Which, I’m sure you are thankful for, leads to my final point: We have to follow Madiba’s example of persistence and of hope.It is tempting to give in to cynicism: to believe that recent shifts in global politics are too powerful to push back; that the pendulum has swung permanently. Just as people spoke about the triumph of democracy in the ’90s, now you are hearing people talk about end of democracy and the triumph of tribalism and the strongman. We have to resist that cynicism.
Because, we’ve been through darker times, we’ve been in lower valleys and deeper valleys. Yes, by the end of his life, Madiba embodied the successful struggle for human rights, but the journey was not easy, it wasn’t preordained. The man went to prison for almost three decades. He split limestone in the heat, he slept in a small cell, and was repeatedly put in solitary confinement.
And I remember talking to some of his former colleagues saying how they hadn’t realized when they were released, just the sight of a child, the idea of holding a child, they had missed — it wasn’t something available to them, for decades.
And yet his power actually grew during those years — and the power of his jailers diminished, because he knew that if you stick to what’s true, if you know what’s in your heart, and you’re willing to sacrifice for it, even in the face of overwhelming odds, that it might not happen tomorrow, it might not happen in the next week, it might not even happen in your lifetime. Things may go backwards for a while, but ultimately, right makes might, not the other way around, ultimately, the better story can win out and as strong as Madiba’s spirit may have been, he would not have sustained that hope had he been alone in the struggle, part of buoyed him up was that he knew that each year, the ranks of freedom fighters were replenishing, young men and women, here in South African, in the ANC and beyond; black and Indian and white, from across the countryside, across the continent, around the world, who in those most difficult days would keep working on behalf of his vision.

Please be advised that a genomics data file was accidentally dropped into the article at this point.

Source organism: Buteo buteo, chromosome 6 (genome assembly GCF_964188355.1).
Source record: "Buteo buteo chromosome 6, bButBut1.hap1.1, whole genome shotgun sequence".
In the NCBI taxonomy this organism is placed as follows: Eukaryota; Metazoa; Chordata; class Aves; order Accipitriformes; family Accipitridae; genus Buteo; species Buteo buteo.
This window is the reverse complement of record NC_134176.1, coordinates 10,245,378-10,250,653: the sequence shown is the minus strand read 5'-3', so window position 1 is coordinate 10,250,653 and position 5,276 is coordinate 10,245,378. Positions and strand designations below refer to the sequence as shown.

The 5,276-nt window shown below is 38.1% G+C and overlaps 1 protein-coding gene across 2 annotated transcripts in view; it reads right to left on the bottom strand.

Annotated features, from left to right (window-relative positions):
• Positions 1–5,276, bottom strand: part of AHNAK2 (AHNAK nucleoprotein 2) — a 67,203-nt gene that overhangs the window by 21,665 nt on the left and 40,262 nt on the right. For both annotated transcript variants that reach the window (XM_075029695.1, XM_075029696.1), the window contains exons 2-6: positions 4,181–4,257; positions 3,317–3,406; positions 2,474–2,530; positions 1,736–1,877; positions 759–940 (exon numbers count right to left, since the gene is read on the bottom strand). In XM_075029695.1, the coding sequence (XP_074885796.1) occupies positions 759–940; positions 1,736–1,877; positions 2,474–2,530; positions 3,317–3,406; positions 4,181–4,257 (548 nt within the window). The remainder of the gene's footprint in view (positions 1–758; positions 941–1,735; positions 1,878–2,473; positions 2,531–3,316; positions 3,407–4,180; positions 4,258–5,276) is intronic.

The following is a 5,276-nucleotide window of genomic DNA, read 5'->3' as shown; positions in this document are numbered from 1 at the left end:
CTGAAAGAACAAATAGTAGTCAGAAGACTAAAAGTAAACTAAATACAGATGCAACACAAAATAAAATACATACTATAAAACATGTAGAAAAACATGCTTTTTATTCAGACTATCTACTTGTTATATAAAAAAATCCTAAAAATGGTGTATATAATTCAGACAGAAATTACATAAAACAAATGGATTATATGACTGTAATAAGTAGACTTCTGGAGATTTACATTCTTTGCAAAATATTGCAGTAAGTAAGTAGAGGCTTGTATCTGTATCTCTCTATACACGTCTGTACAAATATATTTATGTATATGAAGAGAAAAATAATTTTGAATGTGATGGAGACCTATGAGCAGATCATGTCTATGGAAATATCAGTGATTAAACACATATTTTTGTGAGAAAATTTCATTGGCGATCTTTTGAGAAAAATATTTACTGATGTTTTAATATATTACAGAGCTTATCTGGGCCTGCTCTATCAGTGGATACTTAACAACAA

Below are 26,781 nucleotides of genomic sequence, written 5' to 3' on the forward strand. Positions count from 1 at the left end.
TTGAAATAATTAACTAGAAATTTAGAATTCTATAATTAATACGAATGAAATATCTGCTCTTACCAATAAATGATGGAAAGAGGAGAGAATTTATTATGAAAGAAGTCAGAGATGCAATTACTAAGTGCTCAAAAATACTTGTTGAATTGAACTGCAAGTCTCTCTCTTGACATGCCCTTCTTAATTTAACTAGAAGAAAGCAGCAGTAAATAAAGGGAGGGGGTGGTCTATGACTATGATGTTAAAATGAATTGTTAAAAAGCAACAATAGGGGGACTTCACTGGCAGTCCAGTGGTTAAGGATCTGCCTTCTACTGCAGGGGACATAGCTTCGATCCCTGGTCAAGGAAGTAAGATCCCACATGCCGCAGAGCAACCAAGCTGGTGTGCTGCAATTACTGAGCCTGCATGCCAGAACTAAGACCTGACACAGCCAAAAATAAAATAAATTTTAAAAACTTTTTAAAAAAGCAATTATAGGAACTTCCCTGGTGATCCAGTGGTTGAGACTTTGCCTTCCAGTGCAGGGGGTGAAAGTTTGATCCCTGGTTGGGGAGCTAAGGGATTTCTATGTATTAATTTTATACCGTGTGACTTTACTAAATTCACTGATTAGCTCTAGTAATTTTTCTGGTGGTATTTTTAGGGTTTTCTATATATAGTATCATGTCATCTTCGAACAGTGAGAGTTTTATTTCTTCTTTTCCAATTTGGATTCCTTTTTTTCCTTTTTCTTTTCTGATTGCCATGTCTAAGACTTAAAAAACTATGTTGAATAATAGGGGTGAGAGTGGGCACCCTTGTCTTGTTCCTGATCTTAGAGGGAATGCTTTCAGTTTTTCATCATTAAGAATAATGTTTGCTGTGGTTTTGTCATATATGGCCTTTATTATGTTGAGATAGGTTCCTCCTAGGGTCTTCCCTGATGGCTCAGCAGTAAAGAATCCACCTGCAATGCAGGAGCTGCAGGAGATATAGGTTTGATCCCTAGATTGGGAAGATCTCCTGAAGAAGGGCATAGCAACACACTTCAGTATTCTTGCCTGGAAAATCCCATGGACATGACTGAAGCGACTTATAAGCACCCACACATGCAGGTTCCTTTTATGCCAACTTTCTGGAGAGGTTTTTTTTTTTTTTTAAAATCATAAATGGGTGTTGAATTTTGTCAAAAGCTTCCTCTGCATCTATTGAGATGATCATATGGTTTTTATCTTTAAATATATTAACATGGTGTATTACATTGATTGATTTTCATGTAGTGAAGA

And that’s what we need right now, we don’t just need one leader, we don’t just need one inspiration, what we badly need right now is that collective spirit. And, I know that those young people, those hope carriers are gathering around the world. Because history shows that whenever progress is threatened, and the things we care about most are in question, we should heed the words of Robert Kennedy — spoken here in South Africa, he said, “Our answer is the world’s hope: it is to rely on youth. It’s to rely on the spirit of the young.”
So, young people, who are in the audience, who are listening, my message to you is simple: Keep believing, keep marching, keep building, keep raising your voice. Every generation has the opportunity to remake the world. Mandela said, “Young people are capable, when aroused, of bringing down the towers of oppression and raising the banners of freedom.” Now is a good time to be aroused. Now is a good time to be fired up.
And, for those of us who care about the legacy that we honor here today — about equality and dignity and democracy and solidarity and kindness, those of us who remain young at heart, if not in body — we have an obligation to help our youth succeed. Some of you know, here in South Africa, my foundation is convening over the last few days, two hundred young people from across this continent who are doing the hard work of making change in their communities; who reflect Madiba’s values, who are poised to lead the way.